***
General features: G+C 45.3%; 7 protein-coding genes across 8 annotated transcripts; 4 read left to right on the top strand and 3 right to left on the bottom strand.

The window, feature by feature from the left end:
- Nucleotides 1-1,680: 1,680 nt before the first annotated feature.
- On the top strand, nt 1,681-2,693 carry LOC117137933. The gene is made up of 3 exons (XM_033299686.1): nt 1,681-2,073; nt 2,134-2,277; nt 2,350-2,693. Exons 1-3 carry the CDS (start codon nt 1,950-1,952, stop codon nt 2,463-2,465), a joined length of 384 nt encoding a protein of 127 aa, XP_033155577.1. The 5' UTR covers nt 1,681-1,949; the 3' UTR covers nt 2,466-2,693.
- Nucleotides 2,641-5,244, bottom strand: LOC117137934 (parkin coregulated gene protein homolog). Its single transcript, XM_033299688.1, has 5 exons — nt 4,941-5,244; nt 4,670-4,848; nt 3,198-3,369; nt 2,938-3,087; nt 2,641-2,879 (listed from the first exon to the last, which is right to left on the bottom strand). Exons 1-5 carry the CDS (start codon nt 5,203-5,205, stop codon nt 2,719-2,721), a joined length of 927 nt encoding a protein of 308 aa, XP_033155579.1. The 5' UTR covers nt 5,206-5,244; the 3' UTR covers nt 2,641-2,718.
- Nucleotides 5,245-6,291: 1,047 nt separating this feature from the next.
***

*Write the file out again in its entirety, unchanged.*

General features: G+C 45.3%; 7 protein-coding genes across 8 annotated transcripts; 4 read left to right on the top strand and 3 right to left on the bottom strand.

The window, feature by feature from the left end:
- Nucleotides 1-1,680: 1,680 nt before the first annotated feature.
- On the top strand, nt 1,681-2,693 carry LOC117137933. The gene is made up of 3 exons (XM_033299686.1): nt 1,681-2,073; nt 2,134-2,277; nt 2,350-2,693. Exons 1-3 carry the CDS (start codon nt 1,950-1,952, stop codon nt 2,463-2,465), a joined length of 384 nt encoding a protein of 127 aa, XP_033155577.1. The 5' UTR covers nt 1,681-1,949; the 3' UTR covers nt 2,466-2,693.
- Nucleotides 2,641-5,244, bottom strand: LOC117137934 (parkin coregulated gene protein homolog). Its single transcript, XM_033299688.1, has 5 exons — nt 4,941-5,244; nt 4,670-4,848; nt 3,198-3,369; nt 2,938-3,087; nt 2,641-2,879 (listed from the first exon to the last, which is right to left on the bottom strand). Exons 1-5 carry the CDS (start codon nt 5,203-5,205, stop codon nt 2,719-2,721), a joined length of 927 nt encoding a protein of 308 aa, XP_033155579.1. The 5' UTR covers nt 5,206-5,244; the 3' UTR covers nt 2,641-2,718.
- Nucleotides 5,245-6,291: 1,047 nt separating this feature from the next.